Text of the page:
As many as 200 students are expected by organisers to turn up to protest against the soaring prices at the Bill Bryson Library on 23 February.
The university recently sent an email to students explaining that college accommodation fees would increase by 8 per cent for the 2015-16 academic year.
A breakdown of the costs revealed that one third of accommodation revenue covers capital and borrowing expenditure.
In December the students’ union launched a petition against the cost hike calling for the university to reconsider, but the petition has since been removed from its website.
Now student group Durham Students for University Reform and other societies have organised a “day of action”.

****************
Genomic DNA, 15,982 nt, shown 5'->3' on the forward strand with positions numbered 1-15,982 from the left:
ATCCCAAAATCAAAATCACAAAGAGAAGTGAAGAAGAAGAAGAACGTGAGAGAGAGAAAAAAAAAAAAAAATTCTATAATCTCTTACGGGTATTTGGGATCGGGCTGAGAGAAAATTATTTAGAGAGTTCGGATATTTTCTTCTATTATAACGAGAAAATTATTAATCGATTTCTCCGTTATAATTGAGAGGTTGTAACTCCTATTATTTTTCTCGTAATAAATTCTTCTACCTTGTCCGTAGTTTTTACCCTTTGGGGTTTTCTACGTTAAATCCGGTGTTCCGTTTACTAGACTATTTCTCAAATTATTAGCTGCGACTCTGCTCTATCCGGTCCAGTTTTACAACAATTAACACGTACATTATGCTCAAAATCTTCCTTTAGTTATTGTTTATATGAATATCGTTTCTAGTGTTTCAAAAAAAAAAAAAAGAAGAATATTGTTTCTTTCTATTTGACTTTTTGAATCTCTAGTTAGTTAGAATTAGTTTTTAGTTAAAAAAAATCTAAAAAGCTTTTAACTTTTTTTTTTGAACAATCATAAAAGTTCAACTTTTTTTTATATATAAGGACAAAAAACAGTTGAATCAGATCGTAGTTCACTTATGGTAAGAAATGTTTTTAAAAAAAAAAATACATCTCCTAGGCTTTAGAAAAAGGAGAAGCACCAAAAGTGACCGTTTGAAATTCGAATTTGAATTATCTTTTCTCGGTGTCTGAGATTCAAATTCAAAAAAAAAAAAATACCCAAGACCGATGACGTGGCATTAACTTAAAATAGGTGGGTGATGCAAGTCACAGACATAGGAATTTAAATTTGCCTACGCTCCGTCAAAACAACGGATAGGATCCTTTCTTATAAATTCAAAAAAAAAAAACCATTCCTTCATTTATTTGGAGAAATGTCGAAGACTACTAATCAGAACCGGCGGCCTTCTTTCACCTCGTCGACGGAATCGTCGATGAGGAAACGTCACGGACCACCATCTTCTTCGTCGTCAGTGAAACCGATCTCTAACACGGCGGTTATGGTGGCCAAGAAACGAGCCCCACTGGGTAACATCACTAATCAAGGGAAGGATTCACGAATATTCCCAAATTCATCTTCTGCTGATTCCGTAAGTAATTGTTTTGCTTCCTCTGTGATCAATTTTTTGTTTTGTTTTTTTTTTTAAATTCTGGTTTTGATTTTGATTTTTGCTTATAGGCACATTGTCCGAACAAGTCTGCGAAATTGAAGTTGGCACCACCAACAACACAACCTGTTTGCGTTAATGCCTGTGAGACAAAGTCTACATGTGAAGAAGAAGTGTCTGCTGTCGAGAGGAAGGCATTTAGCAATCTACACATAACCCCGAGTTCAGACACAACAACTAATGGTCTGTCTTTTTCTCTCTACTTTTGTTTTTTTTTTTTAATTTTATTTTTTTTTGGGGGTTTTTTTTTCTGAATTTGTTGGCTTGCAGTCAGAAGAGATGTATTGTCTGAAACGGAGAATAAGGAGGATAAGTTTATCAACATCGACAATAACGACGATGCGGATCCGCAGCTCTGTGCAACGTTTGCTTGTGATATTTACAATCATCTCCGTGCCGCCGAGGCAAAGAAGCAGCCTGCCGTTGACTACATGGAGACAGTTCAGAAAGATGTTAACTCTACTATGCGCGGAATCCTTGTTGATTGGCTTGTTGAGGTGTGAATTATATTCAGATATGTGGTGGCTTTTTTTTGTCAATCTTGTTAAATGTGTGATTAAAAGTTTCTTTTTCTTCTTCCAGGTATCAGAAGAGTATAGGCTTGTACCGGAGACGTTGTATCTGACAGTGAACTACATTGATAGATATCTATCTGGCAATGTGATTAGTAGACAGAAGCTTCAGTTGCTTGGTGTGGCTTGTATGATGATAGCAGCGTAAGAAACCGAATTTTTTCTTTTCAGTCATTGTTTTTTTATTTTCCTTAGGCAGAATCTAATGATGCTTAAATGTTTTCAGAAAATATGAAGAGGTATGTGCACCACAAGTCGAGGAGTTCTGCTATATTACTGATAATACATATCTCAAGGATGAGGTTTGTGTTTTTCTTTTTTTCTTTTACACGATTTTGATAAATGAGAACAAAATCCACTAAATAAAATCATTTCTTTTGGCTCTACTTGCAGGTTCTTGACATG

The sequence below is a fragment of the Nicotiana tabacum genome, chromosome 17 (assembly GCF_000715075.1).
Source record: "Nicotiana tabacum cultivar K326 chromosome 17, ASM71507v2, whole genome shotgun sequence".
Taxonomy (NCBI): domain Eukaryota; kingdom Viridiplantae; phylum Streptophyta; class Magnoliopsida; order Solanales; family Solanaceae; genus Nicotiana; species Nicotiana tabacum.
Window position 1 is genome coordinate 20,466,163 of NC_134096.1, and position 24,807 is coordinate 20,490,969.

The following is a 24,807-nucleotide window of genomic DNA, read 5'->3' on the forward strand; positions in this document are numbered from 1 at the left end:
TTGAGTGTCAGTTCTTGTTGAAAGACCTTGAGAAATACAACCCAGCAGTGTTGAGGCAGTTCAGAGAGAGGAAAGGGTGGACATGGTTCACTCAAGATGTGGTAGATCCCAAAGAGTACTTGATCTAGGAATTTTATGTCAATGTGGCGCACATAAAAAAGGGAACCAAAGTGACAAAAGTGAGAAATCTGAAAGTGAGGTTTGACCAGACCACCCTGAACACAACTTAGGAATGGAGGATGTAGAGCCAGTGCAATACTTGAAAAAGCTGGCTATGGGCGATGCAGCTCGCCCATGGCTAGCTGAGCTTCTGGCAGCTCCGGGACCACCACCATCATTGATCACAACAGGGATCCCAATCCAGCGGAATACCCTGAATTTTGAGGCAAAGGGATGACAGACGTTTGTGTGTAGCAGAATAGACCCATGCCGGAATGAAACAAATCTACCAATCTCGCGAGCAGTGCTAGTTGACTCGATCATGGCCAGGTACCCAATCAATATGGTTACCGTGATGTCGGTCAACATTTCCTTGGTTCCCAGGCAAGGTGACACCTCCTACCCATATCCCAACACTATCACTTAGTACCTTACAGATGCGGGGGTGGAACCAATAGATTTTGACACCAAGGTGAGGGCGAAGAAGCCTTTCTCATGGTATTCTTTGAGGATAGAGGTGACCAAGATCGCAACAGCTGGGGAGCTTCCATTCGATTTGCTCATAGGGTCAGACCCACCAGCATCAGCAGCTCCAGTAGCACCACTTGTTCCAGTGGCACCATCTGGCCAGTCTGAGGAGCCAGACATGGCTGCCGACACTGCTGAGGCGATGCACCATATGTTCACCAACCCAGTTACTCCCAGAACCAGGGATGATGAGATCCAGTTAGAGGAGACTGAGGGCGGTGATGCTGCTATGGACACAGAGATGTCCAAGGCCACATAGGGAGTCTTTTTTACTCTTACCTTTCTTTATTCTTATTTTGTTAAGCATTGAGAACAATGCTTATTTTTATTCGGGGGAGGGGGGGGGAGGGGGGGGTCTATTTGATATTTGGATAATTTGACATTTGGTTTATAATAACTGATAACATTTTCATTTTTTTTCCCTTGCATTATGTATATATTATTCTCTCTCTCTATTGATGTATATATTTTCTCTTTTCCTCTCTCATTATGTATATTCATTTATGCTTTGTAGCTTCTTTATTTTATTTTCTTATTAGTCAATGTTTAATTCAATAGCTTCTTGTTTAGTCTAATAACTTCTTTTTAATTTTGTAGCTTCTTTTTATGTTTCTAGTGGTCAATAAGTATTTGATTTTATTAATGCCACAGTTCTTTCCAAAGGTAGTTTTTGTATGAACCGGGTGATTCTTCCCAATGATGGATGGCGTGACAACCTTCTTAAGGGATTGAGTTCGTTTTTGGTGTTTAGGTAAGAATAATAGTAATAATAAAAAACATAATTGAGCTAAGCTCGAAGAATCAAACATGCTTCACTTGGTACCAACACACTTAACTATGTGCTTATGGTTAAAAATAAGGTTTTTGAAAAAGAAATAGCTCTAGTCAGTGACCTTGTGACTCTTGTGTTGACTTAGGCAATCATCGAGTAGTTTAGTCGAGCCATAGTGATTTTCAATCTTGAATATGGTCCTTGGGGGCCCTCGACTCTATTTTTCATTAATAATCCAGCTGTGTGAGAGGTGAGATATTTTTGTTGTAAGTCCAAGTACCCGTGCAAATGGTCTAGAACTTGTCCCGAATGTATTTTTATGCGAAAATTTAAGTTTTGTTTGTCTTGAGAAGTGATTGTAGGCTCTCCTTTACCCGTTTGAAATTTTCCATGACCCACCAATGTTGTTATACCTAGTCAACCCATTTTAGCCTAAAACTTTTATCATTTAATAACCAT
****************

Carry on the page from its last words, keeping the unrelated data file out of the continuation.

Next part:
DSUR said that the extent of the price rise caused “general shock” at the university and argued that rising college costs allow local landlords to raise student rents.
The group are calling for the university to freeze accommodation costs, offer greater transparency and involve more students in governance.
Harry Cross, co-chair of DSUR and an undergraduate student at the institution, said: “Rising accommodation fees create a two-tier university experience determined by a student’s ability to afford living in college.
“Durham University counts on the apathy of its students to force through unpopular decisions. This protest will demonstrate that Durham students refuse to be seen as apathetic and are willing to organise and oppose rising costs of living.”
The cost of a standard room for 38 weeks with catering in one of Durham’s colleges in the 2015-16 academic year will be £6,819, up from £6,289 in 2014-15 and £5,673 in 2012-13. This is higher than the cost of accommodation at nearby Newcastle University and the University of York.
Graham Towl, pro vice-chancellor and deputy warden at Durham, has said that students “benefit from a college experience at halls of residence prices”.
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